Mental illnesses too may manifest sleep related symptoms, such as grogginess, fatigue, difficulty sleeping or sleeping too much. Relevant medication may be offered by your doctor for each of these. You can ask them about the proper amount of sleep you should aim for, and how to go about making changes to your lifestyle to facilitate better rest and faster recovery.

5. Some activities can require you to rest more

Not all activities are equally stressful. For example, driving requires much more concentration than watching TV. Reading a book on physics could require you to pay much more attention than reading a children’s story book. Depending upon how much stress you are exposed to, you need more sleep, as we discussed above. Plus, activities like driving can be very dangerous if done in a groggy, sleep deprived state.

How to sleep better and wake up refreshed each day?

A lot of people cannot extend how long they sleep every night, nor can they incorporate naps or meditation regimes, no matter how many benefits they have apart from resting your body and mind. The only option that remains therefore is to make the most out of the hours you have at night to rest yourself. Here are some tips to do so.

  1. Stick to a sleep schedule. It can be lucrative to stay in bed a few more hours on weekends, but you’re not doing yourself a favor by sleeping in. Get up and grab some breakfast, workout and get active. Getting up at the same time boosts energy levels, helps you keep a constant performance at school or at work, and gives your body and mind a structure to follow which can make daily activities easier while keeping stress low.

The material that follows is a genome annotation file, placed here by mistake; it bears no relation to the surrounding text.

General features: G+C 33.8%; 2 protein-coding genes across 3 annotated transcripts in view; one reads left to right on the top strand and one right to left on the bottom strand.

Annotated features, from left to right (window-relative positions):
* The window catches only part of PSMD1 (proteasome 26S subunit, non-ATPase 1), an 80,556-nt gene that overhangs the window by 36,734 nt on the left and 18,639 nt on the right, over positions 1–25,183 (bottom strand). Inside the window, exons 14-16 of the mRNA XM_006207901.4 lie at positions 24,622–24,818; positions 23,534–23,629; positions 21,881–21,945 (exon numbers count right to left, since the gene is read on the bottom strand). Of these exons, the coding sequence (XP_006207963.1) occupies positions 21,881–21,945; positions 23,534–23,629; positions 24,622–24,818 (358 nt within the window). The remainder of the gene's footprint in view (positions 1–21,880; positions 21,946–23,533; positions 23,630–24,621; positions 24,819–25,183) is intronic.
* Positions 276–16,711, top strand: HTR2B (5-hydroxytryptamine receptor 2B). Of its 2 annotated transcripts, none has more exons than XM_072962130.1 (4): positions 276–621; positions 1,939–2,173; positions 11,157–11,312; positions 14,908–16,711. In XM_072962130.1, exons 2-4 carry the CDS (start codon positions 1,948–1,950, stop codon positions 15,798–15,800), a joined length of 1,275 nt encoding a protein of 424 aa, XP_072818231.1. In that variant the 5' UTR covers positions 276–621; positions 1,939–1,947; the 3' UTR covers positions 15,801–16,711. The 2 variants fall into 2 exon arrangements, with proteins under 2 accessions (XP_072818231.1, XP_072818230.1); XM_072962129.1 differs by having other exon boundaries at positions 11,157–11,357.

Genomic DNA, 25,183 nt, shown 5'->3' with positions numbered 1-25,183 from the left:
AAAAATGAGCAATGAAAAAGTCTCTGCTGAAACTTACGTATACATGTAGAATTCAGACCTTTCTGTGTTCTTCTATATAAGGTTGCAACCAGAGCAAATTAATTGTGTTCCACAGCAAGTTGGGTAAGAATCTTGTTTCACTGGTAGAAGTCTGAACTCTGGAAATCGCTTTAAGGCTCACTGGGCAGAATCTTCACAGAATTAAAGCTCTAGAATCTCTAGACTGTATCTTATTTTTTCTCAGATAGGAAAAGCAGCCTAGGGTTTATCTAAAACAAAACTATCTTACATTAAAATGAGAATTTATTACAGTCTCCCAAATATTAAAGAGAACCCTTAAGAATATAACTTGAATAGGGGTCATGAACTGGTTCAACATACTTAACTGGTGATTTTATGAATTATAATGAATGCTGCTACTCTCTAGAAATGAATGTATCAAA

2. Exercise daily. Even though it feels exercise is going to tire you out further and drain out more energy than you’d be happy to, give yourself an hour to do some pushups, jog a distance and lift some weights, according to your fitness levels. It’ll help you sleep deeper, iron out quite a few health-related wrinkles and build energy with time.
  3. Make sure you have a proper mattress, pillows and bedsheets. Mattresses like Memory Foam do last pretty long (I bet I’ve seen at least a few that have been around for 5 decades). But with time, they dent pretty significantly, suffer wears and tears, get smelly or can even get infested with bugs or mold! It can be a good idea to replace your mattress every 20 years. Pillows might need quicker replacement. For one, they absorb a lot more skin oil, sweat and saliva than the rest of the mattress. The hair we lose in our sleep too ends up on them, as does a lot of other stuff like dandruff. Flat pillows need to be fluffed back to a proper plumpness. Similarly, bed sheets need washing and old ones are better off replaced than used further. Buying a mattress is a good idea, but every so often, it is also useful to clean them further. Many pillows can be machine washed and fluffed back up.

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Getting a healthy amount of sleep is not that difficult, really. There is no single critical time span for which one needs to be asleep, as long as one gets a good 6 hours every night. You can decide how long you need to sleep through the points we mentioned.